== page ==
Like many aspects of life, Taylor said, COVID-19 has thrown a wrench into campaigning. A lot of people are suspicious of strangers showing up on their doorsteps at the best of times, let alone during a pandemic.

Getting to know your candidates

Many candidates have struggled to introduce themselves to voters, judging by a poll of 2,200 Calgarians carried out in July and early August by the University of Calgary, in partnership with CBC News.

  • More details about the poll's methodology can be found at the end of this article 

While a majority of voters said they were interested in municipal politics, many said they knew "nothing at all" about any of the candidates running for council in their local wards, especially those with no incumbents.

Calgary voters who took part in focus groups convened in late August told a similar story.

"At that time, people told us that they had barely started to think about the municipal election," said Janet Brown with Janet Brown Opinion Research, who organized the focus groups in partnership with CBC News.

"People admitted to us that between the federal election and COVID and all the other controversies in the news that they just really had not been able to invest any sort of time or energy into thinking about municipal politics."

Things are further complicated by the fact that, unlike in the federal vote, the municipal election isn't a single ballot.

Lots of 'homework' to do

When Calgarians enter voting booths in October, they will be asked to pick their preferences for mayor, city councillor and school trustee.

On top of that, they will be asked to vote in provincial referendums on equalization and daylight saving time, and in a municipal plebiscite on water fluoridation.

And then there are the non-constitutionally binding Senate-nomination ballots, to boot.

Lucas said voters have a lot of "homework" to do, if they want to get informed before Oct. 18.

It may seem daunting, he said, but it also has profound consequences.

"The next council is going to make decisions about policies that affect all of our lives — and for many of us, affect us every single day," Lucas said.

Municipal governments and your daily life

Municipal governments, Lucas noted, handle many of the basic aspects of life that we often take for granted.

The water we drink. The roads we drive on. The police and firefighters we expect to be there when we need them. The buses and trains we use to get around town. Garbage collection. Building inspections. Parks and recreational facilities. The list goes on.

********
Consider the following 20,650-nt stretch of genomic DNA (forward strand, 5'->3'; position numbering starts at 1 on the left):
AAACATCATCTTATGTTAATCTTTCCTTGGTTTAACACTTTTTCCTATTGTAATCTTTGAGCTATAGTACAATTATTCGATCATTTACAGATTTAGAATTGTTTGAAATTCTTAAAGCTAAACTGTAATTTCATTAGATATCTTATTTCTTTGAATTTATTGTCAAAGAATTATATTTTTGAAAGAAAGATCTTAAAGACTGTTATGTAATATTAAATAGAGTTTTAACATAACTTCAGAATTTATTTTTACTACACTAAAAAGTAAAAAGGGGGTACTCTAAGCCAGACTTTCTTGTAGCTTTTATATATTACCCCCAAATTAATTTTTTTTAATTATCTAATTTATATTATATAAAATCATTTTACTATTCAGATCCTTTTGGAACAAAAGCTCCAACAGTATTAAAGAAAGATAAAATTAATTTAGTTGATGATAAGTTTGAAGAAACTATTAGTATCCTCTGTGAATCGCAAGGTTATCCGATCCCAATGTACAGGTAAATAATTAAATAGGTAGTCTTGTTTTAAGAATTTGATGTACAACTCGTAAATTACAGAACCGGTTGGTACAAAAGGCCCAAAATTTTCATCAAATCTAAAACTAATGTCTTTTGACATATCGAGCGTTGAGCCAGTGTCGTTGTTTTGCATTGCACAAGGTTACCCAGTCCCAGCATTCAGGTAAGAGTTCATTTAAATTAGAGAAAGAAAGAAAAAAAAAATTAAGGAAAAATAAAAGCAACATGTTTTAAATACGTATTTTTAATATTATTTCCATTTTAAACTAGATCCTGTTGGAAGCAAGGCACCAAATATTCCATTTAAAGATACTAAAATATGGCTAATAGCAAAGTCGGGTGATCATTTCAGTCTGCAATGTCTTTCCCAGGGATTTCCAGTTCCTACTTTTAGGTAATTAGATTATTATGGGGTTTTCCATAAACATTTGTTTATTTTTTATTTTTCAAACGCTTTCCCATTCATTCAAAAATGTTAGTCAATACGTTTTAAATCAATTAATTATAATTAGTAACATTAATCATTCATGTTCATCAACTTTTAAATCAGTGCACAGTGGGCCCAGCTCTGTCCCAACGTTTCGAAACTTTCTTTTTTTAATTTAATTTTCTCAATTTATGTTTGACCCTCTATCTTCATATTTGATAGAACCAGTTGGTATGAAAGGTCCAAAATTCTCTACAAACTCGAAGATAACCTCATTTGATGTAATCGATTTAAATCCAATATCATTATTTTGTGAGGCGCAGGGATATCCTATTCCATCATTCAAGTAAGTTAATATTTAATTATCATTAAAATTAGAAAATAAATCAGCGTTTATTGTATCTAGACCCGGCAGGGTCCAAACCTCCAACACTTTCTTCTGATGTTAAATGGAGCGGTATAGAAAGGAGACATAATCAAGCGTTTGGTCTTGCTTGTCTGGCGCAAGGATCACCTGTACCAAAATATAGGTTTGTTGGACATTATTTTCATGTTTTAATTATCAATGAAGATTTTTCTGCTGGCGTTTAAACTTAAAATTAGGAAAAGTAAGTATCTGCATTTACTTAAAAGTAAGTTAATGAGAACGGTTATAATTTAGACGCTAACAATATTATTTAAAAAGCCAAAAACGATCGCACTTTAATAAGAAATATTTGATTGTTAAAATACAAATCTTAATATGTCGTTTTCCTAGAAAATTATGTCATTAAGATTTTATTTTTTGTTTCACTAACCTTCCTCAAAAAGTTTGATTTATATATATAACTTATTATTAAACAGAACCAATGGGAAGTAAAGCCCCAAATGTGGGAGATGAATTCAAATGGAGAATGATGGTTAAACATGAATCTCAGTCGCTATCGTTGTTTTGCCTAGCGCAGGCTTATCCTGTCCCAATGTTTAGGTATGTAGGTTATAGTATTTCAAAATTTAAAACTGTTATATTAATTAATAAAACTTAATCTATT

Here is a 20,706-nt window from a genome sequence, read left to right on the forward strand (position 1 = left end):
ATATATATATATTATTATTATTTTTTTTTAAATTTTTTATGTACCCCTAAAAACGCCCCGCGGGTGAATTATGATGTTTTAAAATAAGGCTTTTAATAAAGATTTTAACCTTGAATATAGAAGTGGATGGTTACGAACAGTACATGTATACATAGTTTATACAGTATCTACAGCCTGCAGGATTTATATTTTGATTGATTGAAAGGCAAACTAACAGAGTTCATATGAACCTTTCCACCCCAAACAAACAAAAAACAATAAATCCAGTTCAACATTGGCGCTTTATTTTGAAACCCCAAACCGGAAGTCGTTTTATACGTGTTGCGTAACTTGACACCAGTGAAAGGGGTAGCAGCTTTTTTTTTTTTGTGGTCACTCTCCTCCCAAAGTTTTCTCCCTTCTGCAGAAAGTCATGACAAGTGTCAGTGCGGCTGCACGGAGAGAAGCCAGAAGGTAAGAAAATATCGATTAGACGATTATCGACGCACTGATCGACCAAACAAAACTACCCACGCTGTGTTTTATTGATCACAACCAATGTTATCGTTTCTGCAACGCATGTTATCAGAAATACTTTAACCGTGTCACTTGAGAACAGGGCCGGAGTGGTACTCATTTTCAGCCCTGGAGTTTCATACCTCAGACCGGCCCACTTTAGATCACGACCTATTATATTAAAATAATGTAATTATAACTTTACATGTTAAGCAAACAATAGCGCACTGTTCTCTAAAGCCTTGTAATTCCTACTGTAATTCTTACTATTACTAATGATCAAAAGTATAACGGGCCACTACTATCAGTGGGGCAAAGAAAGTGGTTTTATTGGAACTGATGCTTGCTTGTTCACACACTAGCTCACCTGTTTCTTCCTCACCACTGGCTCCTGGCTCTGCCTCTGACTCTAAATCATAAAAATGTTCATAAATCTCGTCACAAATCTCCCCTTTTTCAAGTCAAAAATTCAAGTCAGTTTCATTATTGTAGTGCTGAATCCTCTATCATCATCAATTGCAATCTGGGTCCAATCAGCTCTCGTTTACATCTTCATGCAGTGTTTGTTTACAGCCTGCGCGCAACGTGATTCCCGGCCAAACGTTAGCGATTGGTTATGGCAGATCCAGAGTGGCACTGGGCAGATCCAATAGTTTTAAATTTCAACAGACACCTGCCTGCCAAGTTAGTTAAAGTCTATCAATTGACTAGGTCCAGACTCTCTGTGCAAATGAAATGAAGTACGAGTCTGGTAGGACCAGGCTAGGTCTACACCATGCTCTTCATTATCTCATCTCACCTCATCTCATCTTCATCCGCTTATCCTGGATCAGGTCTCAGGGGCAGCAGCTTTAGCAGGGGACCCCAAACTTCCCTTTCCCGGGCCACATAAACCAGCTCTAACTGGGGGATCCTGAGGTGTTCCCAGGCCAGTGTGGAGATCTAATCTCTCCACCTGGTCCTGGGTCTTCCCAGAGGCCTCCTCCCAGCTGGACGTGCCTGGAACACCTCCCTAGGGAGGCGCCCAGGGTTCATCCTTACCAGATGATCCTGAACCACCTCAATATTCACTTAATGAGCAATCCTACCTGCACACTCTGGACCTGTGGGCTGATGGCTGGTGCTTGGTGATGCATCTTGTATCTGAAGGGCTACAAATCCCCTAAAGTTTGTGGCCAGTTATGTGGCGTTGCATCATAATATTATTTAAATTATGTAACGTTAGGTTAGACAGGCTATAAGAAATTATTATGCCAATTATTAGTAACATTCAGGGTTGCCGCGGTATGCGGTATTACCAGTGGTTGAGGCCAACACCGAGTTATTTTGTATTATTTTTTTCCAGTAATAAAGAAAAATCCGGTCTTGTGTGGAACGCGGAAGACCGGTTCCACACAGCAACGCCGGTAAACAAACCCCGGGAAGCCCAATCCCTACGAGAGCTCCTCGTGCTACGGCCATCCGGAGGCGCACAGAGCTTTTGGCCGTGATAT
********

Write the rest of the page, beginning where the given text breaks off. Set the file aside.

The next city council will also make long-term decisions about how the city grows — where new developments go and how existing areas are redeveloped.

And, of course, how all these things are paid for. The effects of these decisions will be measured in billions of dollars.

It will be up to Calgarians to pick the 15 people who will be making these decisions for the next four years.

And they have three weeks to figure it all out.


Polling details and methodology:

The poll was conducted by Forum Research on behalf of the Canadian Municipal Election Study with the results based on a telephone recruit-to-web survey of 2,209 randomly selected eligible voters in the City of Calgary. The poll was conducted between July 6 and Aug. 4, 2021.

For comparison purposes, the margin of error for a probability sample of the same size would be plus or minus 2.1 percentage points, 19 times out of 20. Results at a ward-level and other subsamples have a larger margin.

The sample sizes in the wards range from as high as 213 in Ward 4 to as low as 78 in Ward 5. As a result, estimates in Ward 5, in particular, should be interpreted with caution as they carry a significantly higher margin of error.

CBC News is including all of the ward-level data because it represents some of the most detailed ward-level polling done in Calgary to date.

The Canadian Municipal Election Study also used a statistical technique known as multilevel regression and post-stratification (MRP) to adjust ward-level subsamples to better match known population characteristics in each ward.

More details about the full poll and methodology can be found here.

ABOUT THE AUTHOR

Robson Fletcher

Data Journalist

Robson Fletcher's work for CBC Calgary focuses on data, analysis and investigative journalism. He joined CBC in 2015 after spending the previous decade working as a reporter and editor at newspapers in Alberta, British Columbia and Manitoba.